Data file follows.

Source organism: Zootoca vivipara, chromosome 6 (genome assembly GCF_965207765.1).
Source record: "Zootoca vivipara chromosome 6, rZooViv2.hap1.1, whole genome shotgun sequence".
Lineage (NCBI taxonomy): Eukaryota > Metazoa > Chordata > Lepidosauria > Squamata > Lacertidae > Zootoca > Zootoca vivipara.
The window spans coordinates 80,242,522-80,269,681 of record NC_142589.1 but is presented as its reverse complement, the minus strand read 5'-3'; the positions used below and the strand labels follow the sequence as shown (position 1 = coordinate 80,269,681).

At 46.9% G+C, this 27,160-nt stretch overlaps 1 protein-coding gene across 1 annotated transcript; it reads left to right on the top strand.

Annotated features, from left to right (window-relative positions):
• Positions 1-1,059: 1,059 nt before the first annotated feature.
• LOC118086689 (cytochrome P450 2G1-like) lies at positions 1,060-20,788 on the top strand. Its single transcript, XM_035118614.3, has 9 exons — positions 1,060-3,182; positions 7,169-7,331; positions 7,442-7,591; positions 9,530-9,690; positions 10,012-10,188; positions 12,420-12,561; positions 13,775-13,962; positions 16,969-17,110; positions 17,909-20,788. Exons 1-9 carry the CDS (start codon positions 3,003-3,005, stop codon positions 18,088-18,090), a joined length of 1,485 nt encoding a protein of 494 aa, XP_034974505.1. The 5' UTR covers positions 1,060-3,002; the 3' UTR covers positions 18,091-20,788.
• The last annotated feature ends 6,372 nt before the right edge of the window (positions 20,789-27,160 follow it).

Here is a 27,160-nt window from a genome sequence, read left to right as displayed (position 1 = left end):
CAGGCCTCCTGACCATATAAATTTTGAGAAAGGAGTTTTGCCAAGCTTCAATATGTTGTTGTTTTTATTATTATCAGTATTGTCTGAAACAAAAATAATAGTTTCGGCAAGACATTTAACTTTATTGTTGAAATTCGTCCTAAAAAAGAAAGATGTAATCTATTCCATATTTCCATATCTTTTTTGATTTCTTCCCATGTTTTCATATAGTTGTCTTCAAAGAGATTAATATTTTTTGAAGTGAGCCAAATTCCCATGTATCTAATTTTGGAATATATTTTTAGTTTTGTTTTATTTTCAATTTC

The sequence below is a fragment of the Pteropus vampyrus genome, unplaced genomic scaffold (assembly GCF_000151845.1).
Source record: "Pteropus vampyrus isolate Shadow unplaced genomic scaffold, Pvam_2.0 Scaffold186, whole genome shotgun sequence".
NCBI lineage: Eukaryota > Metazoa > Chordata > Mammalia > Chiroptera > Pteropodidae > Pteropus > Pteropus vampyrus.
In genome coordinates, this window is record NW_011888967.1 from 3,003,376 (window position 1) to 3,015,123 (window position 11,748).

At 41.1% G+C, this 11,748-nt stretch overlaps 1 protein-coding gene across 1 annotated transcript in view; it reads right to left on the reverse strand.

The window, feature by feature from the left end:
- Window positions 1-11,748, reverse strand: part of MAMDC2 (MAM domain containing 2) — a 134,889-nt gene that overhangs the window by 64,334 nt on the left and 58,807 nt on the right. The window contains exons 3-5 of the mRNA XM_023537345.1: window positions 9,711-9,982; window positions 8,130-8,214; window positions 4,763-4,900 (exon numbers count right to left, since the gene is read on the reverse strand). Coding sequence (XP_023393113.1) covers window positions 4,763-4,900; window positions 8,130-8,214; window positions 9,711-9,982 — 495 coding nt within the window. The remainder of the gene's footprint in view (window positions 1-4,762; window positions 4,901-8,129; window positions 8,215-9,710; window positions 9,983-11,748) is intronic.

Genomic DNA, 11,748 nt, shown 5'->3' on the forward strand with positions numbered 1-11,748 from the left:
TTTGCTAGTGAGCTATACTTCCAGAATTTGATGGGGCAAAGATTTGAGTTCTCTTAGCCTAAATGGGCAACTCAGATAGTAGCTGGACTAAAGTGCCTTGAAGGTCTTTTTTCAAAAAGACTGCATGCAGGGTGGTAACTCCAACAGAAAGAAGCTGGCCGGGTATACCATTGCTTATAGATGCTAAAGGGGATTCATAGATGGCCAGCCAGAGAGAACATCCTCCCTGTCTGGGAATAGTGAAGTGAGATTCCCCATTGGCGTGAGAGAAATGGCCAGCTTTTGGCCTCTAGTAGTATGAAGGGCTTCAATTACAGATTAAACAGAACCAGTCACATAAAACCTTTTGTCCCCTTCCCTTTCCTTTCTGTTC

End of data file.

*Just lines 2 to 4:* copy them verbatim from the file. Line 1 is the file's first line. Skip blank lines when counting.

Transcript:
Source record: "Zootoca vivipara chromosome 6, rZooViv2.hap1.1, whole genome shotgun sequence".
Lineage (NCBI taxonomy): Eukaryota > Metazoa > Chordata > Lepidosauria > Squamata > Lacertidae > Zootoca > Zootoca vivipara.
The window spans coordinates 80,242,522-80,269,681 of record NC_142589.1 but is presented as its reverse complement, the minus strand read 5'-3'; the positions used below and the strand labels follow the sequence as shown (position 1 = coordinate 80,269,681).